#308. Is it on account of Yahweh’s indignation toward Moses and thus his refused to let him enter the promised land that Joshua is selected as his successor OR is it because Joshua was faithful during the spying of the land incident? (Deut 1:34-38; 3:26-28 vs Num 14:30, 38; 27:15-21)


I concluded yesterday’s contradiction (#307) with this thought:

Finally, the author of Deuteronomy also informs us that Joshua was selected in Moses’ stead precisely because Moses too was not allowed to enter the promised land.

The surprising thing here, is that if we look at the Deuteronomic tradition on its own terms, nowhere does it inform us that Joshua was granted access to the promised land because of his faith in the spying of the land incident as Caleb was. Rather, in this tradition, he was granted entry into the promised land because Moses was denied entry and he was Moses’ stand-in successor!

Look how the author of Deuteronomy has Moses renarrate this event.

And Yahweh heard the sound of your words and was angry and swore: “Not a man among these people, this evil generation, will see the good land that I swore to give to your fathers—except Caleb son of Jephunneh! He will see it, and I shall give the land on which he traversed to him and his children because he went after Yahweh fully.” (Deut 1:34-36)

The text specifically and only singles out Caleb! Indeed, the text mentions Joshua in the following verse, but not in connection to the spying of the land incident nor in a similar context as Caleb.

Yahweh was incensed at me also because of you, saying: “You too shall not come there. Joshua son of Nun, who is standing in front of you, he shall come there. Strengthen him because he shall get Israel its legacy.” (Deut 1:37-38)

Thus if we ask the text, why was Joshua from the 1st generation of Israelites also permitted to enter Canaan, our reply would be because Moses was disqualified and he is Moses’ stand-in.

Now if we were to flip back to the Priestly version of the spy story, and only P’s version, we would see that in this tradition, of the 603,550 males of the 1st generation only Caleb and Joshua were both granted access to the promised land specifically because of their faith in Yahweh (Num 14:6-9, 26-38).

As discussed in earlier contradictions (#238-240), the original Yahwist version of this story—now stitched together with the P version in Numbers 13-14—only mentioned Caleb as sole survivor and sole faithful (Num 14:24). It is quite possible that the Deuteronomist has followed the earlier Yahwist tradition in expressing “except Caleb.” However, other earlier traditions, E for example, had already told stories about Joshua as Moses’ successor who will lead the Israelites into Canaan. It looks then like both the 7th century tradition of the Deuteronomist and the 6th century tradition of the Priestly writer attempted to bring these two traditions together by acknowledging Joshua’s survival. P accounted him with Caleb as the two sole faithful 1st generation Israelites, while D accredits his survival to the fact that he was Moses’ successor by tradition.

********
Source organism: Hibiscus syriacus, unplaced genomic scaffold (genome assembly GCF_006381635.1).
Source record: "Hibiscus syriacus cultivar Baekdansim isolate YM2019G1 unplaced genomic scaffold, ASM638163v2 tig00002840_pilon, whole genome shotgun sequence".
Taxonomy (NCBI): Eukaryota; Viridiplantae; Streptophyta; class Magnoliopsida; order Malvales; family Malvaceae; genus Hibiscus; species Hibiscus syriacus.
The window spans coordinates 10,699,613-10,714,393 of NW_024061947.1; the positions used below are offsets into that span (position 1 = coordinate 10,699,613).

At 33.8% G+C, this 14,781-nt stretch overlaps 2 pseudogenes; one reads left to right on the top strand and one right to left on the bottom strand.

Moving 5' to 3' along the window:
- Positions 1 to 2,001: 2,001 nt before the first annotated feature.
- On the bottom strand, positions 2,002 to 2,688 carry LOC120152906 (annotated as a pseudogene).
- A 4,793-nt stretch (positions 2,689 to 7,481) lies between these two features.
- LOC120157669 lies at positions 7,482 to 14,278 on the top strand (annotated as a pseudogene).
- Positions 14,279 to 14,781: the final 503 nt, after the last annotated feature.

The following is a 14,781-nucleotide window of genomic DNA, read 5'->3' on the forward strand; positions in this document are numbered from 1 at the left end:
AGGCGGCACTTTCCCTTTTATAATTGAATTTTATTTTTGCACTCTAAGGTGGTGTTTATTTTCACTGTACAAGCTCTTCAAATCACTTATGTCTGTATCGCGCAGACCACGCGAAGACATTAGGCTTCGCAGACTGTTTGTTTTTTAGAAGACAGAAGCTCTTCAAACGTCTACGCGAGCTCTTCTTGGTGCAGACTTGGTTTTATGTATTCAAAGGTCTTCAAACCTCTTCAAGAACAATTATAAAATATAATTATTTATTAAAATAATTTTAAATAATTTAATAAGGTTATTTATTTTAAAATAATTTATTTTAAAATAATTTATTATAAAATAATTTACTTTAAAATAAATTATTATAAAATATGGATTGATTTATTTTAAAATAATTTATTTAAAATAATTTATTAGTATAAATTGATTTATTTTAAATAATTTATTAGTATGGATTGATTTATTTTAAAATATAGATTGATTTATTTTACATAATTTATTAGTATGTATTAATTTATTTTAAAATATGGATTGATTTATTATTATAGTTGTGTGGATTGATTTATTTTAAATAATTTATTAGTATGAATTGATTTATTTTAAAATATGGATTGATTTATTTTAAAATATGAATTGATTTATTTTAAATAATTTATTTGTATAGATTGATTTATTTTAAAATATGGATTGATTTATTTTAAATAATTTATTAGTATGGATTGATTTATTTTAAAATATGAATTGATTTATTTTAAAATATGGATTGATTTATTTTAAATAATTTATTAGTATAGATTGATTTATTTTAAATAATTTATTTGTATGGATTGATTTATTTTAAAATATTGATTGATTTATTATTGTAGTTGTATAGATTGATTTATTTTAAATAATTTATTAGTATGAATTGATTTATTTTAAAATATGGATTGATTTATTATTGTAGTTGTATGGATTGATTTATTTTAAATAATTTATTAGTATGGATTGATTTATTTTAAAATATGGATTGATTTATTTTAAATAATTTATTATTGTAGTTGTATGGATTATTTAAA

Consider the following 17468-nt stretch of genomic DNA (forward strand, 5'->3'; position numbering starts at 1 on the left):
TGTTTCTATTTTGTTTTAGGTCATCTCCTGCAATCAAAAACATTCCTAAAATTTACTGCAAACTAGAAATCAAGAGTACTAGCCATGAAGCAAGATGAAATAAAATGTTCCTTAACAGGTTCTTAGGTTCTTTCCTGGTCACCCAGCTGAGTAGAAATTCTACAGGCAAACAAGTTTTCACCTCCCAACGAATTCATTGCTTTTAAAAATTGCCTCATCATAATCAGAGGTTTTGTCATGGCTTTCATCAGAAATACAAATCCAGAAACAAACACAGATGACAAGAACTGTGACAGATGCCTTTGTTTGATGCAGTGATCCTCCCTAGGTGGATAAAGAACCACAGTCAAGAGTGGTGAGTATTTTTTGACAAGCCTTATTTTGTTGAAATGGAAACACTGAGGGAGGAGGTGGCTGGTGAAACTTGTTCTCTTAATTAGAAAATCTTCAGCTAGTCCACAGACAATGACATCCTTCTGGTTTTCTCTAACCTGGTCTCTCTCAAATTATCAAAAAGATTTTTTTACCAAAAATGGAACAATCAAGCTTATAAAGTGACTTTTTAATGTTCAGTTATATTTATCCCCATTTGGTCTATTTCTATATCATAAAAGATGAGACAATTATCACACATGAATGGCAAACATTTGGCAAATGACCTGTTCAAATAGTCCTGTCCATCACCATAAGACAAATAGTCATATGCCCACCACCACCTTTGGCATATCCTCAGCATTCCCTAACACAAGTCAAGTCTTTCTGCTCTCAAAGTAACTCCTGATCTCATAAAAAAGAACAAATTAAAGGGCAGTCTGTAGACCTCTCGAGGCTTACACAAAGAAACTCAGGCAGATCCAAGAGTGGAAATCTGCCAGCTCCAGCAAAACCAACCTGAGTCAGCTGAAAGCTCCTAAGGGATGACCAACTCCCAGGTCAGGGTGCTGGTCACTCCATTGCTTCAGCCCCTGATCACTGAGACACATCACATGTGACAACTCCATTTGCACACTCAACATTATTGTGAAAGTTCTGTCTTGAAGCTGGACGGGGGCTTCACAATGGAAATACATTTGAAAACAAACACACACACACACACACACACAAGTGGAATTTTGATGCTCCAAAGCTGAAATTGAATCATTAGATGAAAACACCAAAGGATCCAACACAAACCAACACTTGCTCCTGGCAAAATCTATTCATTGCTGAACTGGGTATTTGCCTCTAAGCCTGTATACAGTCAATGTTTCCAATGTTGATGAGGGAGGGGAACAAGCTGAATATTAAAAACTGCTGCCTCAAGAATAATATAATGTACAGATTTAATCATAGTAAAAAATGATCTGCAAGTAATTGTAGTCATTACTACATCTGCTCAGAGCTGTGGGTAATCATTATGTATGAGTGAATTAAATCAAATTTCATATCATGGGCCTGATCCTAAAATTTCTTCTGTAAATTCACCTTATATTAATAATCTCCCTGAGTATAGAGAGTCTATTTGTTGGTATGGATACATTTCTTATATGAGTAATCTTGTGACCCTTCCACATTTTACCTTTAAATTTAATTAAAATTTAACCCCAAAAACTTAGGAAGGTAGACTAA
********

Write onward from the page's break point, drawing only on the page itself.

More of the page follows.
This can be seen by looking closely to the contextual occasions that Joshua is spoken of in the Deuteronomic tradition. Whenever the Deuteronomist mentions Joshua, he also mentions Moses’ disqualification in connection with this. We already saw that in the citation above, whose organizational structure might be noted as:

  1. None of the Israelites shall cross over ——— except Caleb for his faithfulness
  2. Neither shall Moses cross over ——— Joshua will lead in his stead

These same two themes are also mentioned together in Deut 3:26-28.

But Yahweh was incensed toward me on account of you . . . “You won’t crossover this Jordan. Command Joshua . . . because he will crossover in front of this people.”

Thus it would appear that, given the earlier Elohist tradition relating how Joshua led the Israelites into Canaan in Moses’ stead and the Yahwist tradition relating how Caleb was the sole faithful of Yahweh, both P and D attempted to answer questions left behind by these traditions.

Well, why wasn’t Moses allowed to enter Canaan in the first place? How exactly did Joshua survive the extermination of all 1st generation Israelites except Caleb?

It would seem therefore that D and P gave different and contradictory answers to these questions.

D claims that Joshua survived because of his election as Moses’ successor when Moses was disqualified, which not coincidentally happens during the spying of the land incident early in the wilderness campaign, since apparently Moses bore the people’s sin in this incident. So Joshua gets elected specifically because Moses was refused entry.

P claims that Joshua survived because he had been faithful like Caleb in the scouting of the land incident. And Moses gets disqualified, not because he bears the sins of the people, but due to a sin of his own doing, his lack of faith in the waters of Meribah incident (#266), and it is only at the end of the wilderness period (#307) that Joshua is elected to continue in Moses’ stead, because that is what tradition already dictated.

One thought on “#308. Is it on account of Yahweh’s indignation toward Moses and thus his refused to let him enter the promised land that Joshua is selected as his successor OR is it because Joshua was faithful during the spying of the land incident? (Deut 1:34-38; 3:26-28 vs Num 14:30, 38; 27:15-21)

  1. And of course this wasn’t an issue for J because J never mentions Joshua.

    I read “Composition of the Pentateuch” by Baden a couple of weeks ago, and as I recall he thinks E ends with the conquest of Og and Heshbon, the blessings of Balaam, and lastly the appointment of Joshua and the death of Moses. I wonder if there is anything in E that particularly distinguishes between land west of the Jordan versus land east of it.

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